Dawn Lerman’s sweet potato hummus is an easy homemade replacement for store-bought hummus.
I recently picked up the memoir by New York Times Well blogger Dawn Lerman and was immediately intrigued. How could I not be, with a title like that? I was hooked after reading the three-page introduction, titled “Always Hungry,” in which Lerman describes the relationship each of her parents has with food — relationships that will have a profound effect on the course her life takes.
Dawn Lerman’s “fat dad” is a massively overweight fad-dieter, who’s always looking for the next magical solution to his weight problem. My own dad, though not what you’d consider fat, has been consistently struggling to get slim for several years. I found myself relating to young Dawn, who would help her father prepare healthy meals that catered to his latest diet.
I can’t imagine having a childhood in which the rules of restrictive weight-loss regimes like Atkins and the Cabbage Soup Diet dictated family dinners, but for Lerman, that was the harsh reality. Understandably, young Dawn is left yearning for real, wholesome food made with love — food she looks forward to making on weekends at the home of her maternal grandmother, Beauty. Lerman discovers her love of cooking during those weekends with Beauty, who makes traditional Jewish dishes like chicken soup with matzo balls, latkes and kugel — always with fresh ingredients.
This touching and absorbing memoir is divided into anecdotal chapters that illustrate Lerman’s growing passion for cooking and eating nourishing foods. She follows each chapter with a few of the recipes mentioned in that particular snapshot of her childhood. Some are the original recipes from Beauty and Bubbe Mary, Lerman’s paternal grandmother, but most of them are the author’s own creations.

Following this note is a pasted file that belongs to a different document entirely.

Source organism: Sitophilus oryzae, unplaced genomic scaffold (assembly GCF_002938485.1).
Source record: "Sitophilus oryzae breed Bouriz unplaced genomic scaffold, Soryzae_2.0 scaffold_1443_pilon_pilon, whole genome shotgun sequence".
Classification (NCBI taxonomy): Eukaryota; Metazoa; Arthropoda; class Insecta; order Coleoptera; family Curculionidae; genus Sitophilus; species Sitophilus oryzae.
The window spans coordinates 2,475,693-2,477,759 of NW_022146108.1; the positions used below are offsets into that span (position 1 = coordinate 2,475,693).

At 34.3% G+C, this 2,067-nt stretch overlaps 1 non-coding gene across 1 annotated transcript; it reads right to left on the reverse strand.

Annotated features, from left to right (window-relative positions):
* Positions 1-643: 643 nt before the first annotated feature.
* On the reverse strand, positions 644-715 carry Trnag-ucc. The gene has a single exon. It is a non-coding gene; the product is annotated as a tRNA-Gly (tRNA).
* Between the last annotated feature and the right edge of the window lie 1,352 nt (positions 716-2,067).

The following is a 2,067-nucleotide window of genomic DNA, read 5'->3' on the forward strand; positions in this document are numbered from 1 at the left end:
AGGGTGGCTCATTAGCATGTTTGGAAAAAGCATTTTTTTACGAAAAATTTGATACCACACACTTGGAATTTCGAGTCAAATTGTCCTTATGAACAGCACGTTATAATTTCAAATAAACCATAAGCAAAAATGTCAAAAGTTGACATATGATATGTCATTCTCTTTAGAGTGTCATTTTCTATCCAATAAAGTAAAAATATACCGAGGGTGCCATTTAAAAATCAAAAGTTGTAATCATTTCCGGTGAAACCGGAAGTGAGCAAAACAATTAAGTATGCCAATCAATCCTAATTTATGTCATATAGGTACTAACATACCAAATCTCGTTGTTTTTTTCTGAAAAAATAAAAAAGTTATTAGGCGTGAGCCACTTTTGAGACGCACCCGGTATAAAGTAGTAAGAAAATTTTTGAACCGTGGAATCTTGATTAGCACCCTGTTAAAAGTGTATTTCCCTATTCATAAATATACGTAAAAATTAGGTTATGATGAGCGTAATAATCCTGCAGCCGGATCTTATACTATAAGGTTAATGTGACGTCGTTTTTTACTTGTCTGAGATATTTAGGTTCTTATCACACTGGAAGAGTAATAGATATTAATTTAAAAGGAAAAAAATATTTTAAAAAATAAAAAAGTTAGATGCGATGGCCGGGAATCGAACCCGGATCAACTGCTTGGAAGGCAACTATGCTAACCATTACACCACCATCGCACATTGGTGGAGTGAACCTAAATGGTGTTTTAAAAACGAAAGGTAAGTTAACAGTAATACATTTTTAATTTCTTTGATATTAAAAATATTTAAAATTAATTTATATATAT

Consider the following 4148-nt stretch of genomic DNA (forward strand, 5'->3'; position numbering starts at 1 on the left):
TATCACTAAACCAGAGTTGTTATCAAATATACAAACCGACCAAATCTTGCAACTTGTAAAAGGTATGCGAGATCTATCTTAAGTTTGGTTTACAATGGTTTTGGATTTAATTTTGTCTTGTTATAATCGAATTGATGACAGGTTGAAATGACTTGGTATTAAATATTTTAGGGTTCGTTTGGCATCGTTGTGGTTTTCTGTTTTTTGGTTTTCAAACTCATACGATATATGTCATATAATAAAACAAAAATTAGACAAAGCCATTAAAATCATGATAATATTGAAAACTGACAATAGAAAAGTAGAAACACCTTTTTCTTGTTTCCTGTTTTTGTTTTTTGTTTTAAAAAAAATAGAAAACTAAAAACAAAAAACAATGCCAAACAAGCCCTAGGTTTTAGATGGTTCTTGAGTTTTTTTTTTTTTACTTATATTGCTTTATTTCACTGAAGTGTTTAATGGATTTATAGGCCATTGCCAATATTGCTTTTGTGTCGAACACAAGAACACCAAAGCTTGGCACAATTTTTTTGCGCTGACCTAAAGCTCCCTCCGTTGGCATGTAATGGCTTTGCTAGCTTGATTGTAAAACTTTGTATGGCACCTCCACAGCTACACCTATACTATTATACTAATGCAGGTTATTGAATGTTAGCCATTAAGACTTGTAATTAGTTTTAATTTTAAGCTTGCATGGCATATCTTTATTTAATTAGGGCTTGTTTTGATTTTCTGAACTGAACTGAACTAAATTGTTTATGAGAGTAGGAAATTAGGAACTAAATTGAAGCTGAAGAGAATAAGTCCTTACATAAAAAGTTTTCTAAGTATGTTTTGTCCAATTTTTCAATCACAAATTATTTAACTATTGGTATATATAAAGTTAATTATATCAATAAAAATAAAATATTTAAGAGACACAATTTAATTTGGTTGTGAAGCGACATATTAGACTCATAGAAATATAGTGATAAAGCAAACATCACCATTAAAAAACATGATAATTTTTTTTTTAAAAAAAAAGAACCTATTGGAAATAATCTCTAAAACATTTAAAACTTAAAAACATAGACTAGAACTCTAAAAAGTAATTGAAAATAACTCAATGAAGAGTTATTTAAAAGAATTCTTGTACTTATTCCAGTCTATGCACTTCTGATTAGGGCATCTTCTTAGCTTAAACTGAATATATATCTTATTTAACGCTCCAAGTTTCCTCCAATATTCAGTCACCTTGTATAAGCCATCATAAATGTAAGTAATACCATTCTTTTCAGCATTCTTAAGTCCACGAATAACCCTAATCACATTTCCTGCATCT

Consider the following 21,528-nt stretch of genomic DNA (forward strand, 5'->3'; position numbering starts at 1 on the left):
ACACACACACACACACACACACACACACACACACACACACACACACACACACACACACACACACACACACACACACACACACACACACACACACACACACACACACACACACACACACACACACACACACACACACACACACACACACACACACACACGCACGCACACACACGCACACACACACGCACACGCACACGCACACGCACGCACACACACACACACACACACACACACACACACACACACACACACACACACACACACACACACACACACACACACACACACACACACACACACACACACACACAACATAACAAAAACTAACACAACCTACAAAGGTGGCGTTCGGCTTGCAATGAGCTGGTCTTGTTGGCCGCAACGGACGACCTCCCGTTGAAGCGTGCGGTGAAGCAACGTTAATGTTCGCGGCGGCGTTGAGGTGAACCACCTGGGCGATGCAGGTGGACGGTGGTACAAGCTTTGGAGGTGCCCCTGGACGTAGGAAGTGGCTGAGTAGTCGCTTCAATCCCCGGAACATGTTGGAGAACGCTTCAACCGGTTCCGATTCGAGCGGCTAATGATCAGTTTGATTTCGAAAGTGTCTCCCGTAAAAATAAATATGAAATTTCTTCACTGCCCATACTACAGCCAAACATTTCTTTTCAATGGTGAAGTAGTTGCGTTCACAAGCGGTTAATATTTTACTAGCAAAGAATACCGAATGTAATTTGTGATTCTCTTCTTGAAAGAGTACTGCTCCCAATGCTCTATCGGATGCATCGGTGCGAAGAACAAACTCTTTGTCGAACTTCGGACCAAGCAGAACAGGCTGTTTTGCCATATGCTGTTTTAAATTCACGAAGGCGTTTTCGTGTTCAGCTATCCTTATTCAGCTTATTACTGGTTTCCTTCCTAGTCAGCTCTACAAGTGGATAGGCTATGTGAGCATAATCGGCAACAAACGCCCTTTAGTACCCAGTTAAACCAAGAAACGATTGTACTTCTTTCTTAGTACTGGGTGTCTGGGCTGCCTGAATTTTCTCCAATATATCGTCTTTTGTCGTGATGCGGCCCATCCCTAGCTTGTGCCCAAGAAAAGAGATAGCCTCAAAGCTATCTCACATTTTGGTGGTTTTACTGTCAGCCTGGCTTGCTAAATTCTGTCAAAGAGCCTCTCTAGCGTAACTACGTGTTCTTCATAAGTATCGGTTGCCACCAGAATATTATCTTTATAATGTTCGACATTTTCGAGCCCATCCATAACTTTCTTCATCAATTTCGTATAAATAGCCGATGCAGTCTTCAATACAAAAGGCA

I share Lerman’s love for cooking, and I also share her commitment to making healthy food that tastes good. I narrowed in on three healthy, pescatarian-friendly recipes and was not disappointed. The salmon and leeks baked in parchment paper is a simple, delicious dish to serve as a main for a healthy meal. I was blown away by the sweet potato hummus, which I will now be making weekly as a replacement for store-bought hummus. And I will never fear homemade miso soup again: Lerman’s healing mushroom miso soup was incredibly easy to make, and after one soothing mouthful, my frustration at being snowed in by last weekend’s impressive blizzard, Jonas, completely melted away.
Sweet Potato Hummus
By Dawn Lerman
If you are looking for a light, healthy appetizer, this sweet potato hummus is bursting with flavor, spice and color. Because of it’s high protein content it will help control your appetite and mood. My dad named it the caviar of hummus —exclaiming that it was almost illegal for something so nutritious to be this delicious. As a 210-pound vegan, this is a staple on his table for holidays, snacking and late- night cravings.
1 large sweet potato (about 9 ounces)
1 (15-ounce) can chickpeas, drained and rinsed
5 tablespoons olive oil (plus additional, as needed, for thinning)
2 tablespoons tahini
2 tablespoons fresh lemon juice
2 garlic cloves, peeled
1 teaspoon ground coriander
1 teaspoon ground cumin
¼ teaspoon kosher salt
Pinch of nutmeg
1) Position the baking rack in the middle and heat the oven to 425˚ F. Wrap the sweet potato in foil and bake in a shallow baking pan until it can be easily pierced with a knife, about 45 minutes. Transfer to a cooling rack and allow the potato to cool completely.
2) Peel the skin off the sweet potato and transfer to a food processor fitted with a blade. Add the chickpeas, olive oil, tahini, lemon juice, garlic, coriander, cumin, salt and nutmeg, and process until smooth. If the hummus is too thick, add a little extra olive oil or water and process until the desired consistency is reached.
Recipes from by Dawn Lerman, Berkley Books/2015.